With future murky, Maddon just focused on wins

September 13th, 2019

CHICAGO -- Depending on how the rest of this season plays out for the Cubs, and given the uncertain contract status hovering over manager Joe Maddon beyond this year, this homestand has a chance to be his last at the helm for a franchise he helped lead to a World Series triumph three years ago.

Maddon insists that is not on his mind at all right now.

"I would not think about that unless you ask me the question," Maddon said on Friday morning. "I mean that sincerely."

It is the storyline that has existed just below the surface throughout what has been a turbulent season filled with injuries, inconsistencies and a wide variety of other issues for the Cubs. Even with a constant stream of obstacles, Chicago headed into this final 10-game homestand in contention for either the National League Central crown or an NL Wild Card spot.

Theo Epstein, the Cubs president of baseball operations, made it clear back in November that there would be no talks of a contract extension with Maddon until this season ended. That stance remains the same with 16 games left on the regular-season slate.

"At the end of the year," Epstein said, "we'll take stock of where we are as an organization, what direction we're going and get together on it at that point. Nothing's changed."

Epstein echoed Maddon in saying the contract situation is not on anyone's mind at the moment, given the importance of the remaining games.

"We're just thinking about winning," Epstein said. "We are where we are. We feel like we are talented enough to do a lot of great things this year, and we've put ourselves in a position where we have a really small margin for error. So, we're just micro-focused on winning each day so that we can try to get where we want to go.

"Every year, there's consequences. And then every year, it's important as an executive and a leader to step back and see the big picture and where you are as an organization and not overreact to anything, too. I think people know enough about this organization. I don't think we're hyper-reactive or anything like that.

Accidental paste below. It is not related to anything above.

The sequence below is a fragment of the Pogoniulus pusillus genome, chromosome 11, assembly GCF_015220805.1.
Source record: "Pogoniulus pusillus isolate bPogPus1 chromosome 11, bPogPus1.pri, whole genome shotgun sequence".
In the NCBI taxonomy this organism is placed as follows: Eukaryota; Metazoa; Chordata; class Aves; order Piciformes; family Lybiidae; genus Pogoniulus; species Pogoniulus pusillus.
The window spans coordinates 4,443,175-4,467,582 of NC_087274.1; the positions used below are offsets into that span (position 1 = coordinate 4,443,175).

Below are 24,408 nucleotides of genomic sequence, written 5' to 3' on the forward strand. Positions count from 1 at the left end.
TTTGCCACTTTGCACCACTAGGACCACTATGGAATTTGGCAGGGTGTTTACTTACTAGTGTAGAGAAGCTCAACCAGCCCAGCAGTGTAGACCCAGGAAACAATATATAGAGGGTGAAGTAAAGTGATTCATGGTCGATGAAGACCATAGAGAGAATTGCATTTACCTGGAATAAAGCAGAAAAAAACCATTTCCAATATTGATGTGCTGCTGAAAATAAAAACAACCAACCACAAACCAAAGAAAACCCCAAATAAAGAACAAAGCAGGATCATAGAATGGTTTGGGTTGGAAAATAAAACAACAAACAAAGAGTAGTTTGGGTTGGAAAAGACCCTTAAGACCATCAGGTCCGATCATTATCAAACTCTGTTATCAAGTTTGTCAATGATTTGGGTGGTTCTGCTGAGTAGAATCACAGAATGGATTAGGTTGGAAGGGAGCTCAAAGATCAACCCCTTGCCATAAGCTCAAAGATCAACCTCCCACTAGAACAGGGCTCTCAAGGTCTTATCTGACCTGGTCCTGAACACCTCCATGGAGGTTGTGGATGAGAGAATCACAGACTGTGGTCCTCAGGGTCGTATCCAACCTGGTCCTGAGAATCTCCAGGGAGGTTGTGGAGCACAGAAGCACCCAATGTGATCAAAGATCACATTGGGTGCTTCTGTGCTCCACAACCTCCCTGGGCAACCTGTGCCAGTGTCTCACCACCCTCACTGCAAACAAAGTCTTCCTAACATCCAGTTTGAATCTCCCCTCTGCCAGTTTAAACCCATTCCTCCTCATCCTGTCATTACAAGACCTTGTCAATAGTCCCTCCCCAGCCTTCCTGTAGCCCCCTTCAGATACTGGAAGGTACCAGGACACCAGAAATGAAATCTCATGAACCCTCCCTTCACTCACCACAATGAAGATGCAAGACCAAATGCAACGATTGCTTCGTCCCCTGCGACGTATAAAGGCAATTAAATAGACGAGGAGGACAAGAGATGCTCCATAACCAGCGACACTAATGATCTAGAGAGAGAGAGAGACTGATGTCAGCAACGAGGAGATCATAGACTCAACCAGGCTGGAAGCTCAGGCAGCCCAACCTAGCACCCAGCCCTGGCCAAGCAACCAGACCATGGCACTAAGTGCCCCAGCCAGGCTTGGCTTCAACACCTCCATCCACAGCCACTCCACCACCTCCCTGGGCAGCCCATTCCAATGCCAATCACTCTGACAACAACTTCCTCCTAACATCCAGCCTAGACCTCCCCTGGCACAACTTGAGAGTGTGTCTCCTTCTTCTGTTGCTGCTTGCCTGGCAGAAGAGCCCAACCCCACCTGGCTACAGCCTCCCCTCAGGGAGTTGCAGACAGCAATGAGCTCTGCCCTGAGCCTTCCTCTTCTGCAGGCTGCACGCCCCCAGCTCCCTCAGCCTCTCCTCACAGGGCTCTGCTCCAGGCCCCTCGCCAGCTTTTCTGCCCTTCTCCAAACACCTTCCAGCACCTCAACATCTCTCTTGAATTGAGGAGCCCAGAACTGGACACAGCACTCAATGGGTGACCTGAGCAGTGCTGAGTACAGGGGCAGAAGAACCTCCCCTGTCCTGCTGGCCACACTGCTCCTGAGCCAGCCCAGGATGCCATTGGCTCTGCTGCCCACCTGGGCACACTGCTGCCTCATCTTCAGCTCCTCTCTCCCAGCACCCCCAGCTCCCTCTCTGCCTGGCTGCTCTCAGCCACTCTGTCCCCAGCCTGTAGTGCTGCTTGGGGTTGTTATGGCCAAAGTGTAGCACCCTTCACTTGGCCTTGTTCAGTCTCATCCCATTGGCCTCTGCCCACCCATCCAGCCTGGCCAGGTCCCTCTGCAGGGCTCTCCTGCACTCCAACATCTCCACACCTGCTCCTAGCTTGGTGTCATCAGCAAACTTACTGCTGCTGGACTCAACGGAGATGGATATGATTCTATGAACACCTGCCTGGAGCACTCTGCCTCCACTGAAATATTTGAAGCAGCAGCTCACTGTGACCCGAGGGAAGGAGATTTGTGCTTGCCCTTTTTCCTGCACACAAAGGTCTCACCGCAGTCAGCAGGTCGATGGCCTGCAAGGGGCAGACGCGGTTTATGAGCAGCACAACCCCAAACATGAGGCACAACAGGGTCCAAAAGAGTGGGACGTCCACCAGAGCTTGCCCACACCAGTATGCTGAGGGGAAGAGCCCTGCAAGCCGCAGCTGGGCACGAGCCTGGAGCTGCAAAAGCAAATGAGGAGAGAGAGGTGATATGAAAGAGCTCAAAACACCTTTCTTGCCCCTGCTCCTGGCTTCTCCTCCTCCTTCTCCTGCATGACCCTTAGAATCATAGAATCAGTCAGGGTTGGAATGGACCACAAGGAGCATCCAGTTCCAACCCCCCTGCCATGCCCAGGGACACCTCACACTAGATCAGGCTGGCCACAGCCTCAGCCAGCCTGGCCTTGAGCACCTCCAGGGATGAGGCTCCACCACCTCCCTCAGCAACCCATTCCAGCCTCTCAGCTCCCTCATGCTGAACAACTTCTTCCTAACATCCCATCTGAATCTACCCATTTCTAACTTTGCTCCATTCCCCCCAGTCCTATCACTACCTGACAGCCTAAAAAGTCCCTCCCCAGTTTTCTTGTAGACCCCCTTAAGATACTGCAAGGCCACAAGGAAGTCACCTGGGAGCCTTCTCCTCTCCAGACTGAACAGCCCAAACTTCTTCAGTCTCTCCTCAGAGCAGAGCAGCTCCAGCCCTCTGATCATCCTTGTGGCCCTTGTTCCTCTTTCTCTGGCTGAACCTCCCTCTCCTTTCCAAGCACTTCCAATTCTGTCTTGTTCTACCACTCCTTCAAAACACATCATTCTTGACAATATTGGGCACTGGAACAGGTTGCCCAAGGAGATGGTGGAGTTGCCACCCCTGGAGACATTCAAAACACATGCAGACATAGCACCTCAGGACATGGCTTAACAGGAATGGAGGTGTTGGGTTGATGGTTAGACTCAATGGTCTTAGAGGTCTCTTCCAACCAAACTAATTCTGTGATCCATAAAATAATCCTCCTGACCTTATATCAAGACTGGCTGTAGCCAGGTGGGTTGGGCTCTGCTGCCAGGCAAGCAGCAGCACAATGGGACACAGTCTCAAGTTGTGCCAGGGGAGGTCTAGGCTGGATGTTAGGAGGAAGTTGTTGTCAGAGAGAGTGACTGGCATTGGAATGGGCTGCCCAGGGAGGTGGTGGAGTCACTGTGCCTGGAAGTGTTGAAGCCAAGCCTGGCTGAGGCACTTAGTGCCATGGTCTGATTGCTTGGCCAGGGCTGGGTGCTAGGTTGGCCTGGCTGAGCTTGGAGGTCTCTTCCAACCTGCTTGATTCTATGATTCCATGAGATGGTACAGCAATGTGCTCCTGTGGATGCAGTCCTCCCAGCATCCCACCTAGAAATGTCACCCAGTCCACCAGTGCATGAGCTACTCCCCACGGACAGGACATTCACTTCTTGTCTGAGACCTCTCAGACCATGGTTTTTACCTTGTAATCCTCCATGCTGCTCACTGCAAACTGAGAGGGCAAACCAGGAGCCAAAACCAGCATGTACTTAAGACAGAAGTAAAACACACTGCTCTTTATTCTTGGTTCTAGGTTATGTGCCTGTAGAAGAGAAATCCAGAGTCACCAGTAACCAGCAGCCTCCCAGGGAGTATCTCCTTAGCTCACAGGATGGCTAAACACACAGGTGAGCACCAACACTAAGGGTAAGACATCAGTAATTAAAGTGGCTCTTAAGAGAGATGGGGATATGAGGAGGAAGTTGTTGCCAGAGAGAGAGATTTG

"But, I think we are realistic about where we are, what we've done, accountable and we want to try to get it right. So at the end of every year, there's a process of trying to figure out what you can do better and what direction you need to go."

In the meantime, Maddon completely understands all the external speculation about his future with the Cubs.

"Of course. The whole year is going to be speculation," Maddon said. "And I'm fine with it. I have no issues with it whatsoever. I get it. And it's just a natural part of the landscape when you're in a situation like this. So you accept it. But at the end of the day, I'm worried about today and when the todays are done, before the season concludes, then I'll put together next season."

Kimbrel watch

One day after completing a bullpen session, Cubs closer Craig Kimbrel played catch on Friday, marking another positive step in his comeback from right elbow inflammation. If everything goes according to plan, Kimbrel is scheduled to test his arm with a full bullpen session on Sunday. The Cubs will monitor how he feels over the next two days before clearing him for that step.

"He was feeling really good today," Epstein said. "Based on how he feels, [we're] pretty optimistic [about his return], but we'll be cautious until we see the results of the bullpen."

Childhood Cancer Awareness Day

Prior to Friday's game, the Cubs hosted a group of children who have dealt with cancer as part of a day of awareness around Major League Baseball. Chicago's players wore special "Everybody in Gold" batting practice shirts, some donned yellow wristbands and others stopped by the dugout before the game to chat with the kids on hand at Wrigley Field.

"It's wonderful to see our players and our staff embracing the platform to try to make a difference," Epstein said. "Any time you see a kid who's had to deal with something like this, it brings you to a point where you just want to help. It's instant empathy. Instant love for the kid. And that's what I see in our players. We have a great bunch of guys who go out of their way and do everything they can."

Worth noting

• First baseman Anthony Rizzo was back in the leadoff spot on Friday, and Maddon indicated that he plans on sticking with that approach for now. Epstein backed that lineup decision, which paid off when Rizzo hit a third-inning grand slam for his second hit of the day.

"I think it works," Epstein said. "It's just an unacceptable level of performance getting on base out of the leadoff spot [for us this season], and that's on me. It's not on anybody else."

• Prior to Friday's game, the Cubs recalled right-handed reliever Dillon Maples from Triple-A Iowa, bringing Chicago's roster to 37 players. Maples had a 3.77 ERA with 79 strikeouts and 36 walks in 43 innings for Iowa this season.

• Shortstop Addison Russell, who was hit in the head by a pitch on Sunday in Milwaukee, remained in MLB's concussion protocol on Friday.